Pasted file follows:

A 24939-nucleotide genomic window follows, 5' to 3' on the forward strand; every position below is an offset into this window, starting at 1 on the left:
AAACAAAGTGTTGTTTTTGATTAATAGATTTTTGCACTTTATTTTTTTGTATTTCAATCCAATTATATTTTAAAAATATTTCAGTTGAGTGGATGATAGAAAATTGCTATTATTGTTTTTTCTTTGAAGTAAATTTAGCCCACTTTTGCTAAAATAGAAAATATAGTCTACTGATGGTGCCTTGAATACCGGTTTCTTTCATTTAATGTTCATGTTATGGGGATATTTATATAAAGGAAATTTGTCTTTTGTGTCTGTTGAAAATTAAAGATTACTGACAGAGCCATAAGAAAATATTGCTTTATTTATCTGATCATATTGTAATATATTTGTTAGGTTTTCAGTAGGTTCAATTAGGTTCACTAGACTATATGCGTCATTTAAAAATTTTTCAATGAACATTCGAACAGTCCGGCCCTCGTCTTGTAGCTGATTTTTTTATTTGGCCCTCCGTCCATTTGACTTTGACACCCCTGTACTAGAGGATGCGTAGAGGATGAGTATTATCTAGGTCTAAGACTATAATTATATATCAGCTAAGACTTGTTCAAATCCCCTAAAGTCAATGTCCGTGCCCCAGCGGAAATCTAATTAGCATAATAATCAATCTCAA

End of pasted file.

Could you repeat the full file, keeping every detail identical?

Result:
A 24939-nucleotide genomic window follows, 5' to 3' on the forward strand; every position below is an offset into this window, starting at 1 on the left:
AAACAAAGTGTTGTTTTTGATTAATAGATTTTTGCACTTTATTTTTTTGTATTTCAATCCAATTATATTTTAAAAATATTTCAGTTGAGTGGATGATAGAAAATTGCTATTATTGTTTTTTCTTTGAAGTAAATTTAGCCCACTTTTGCTAAAATAGAAAATATAGTCTACTGATGGTGCCTTGAATACCGGTTTCTTTCATTTAATGTTCATGTTATGGGGATATTTATATAAAGGAAATTTGTCTTTTGTGTCTGTTGAAAATTAAAGATTACTGACAGAGCCATAAGAAAATATTGCTTTATTTATCTGATCATATTGTAATATATTTGTTAGGTTTTCAGTAGGTTCAATTAGGTTCACTAGACTATATGCGTCATTTAAAAATTTTTCAATGAACATTCGAACAGTCCGGCCCTCGTCTTGTAGCTGATTTTTTTATTTGGCCCTCCGTCCATTTGACTTTGACACCCCTGTACTAGAGGATGCGTAGAGGATGAGTATTATCTAGGTCTAAGACTATAATTATATATCAGCTAAGACTTGTTCAAATCCCCTAAAGTCAATGTCCGTGCCCCAGCGGAAATCTAATTAGCATAATAATCAATCTCAA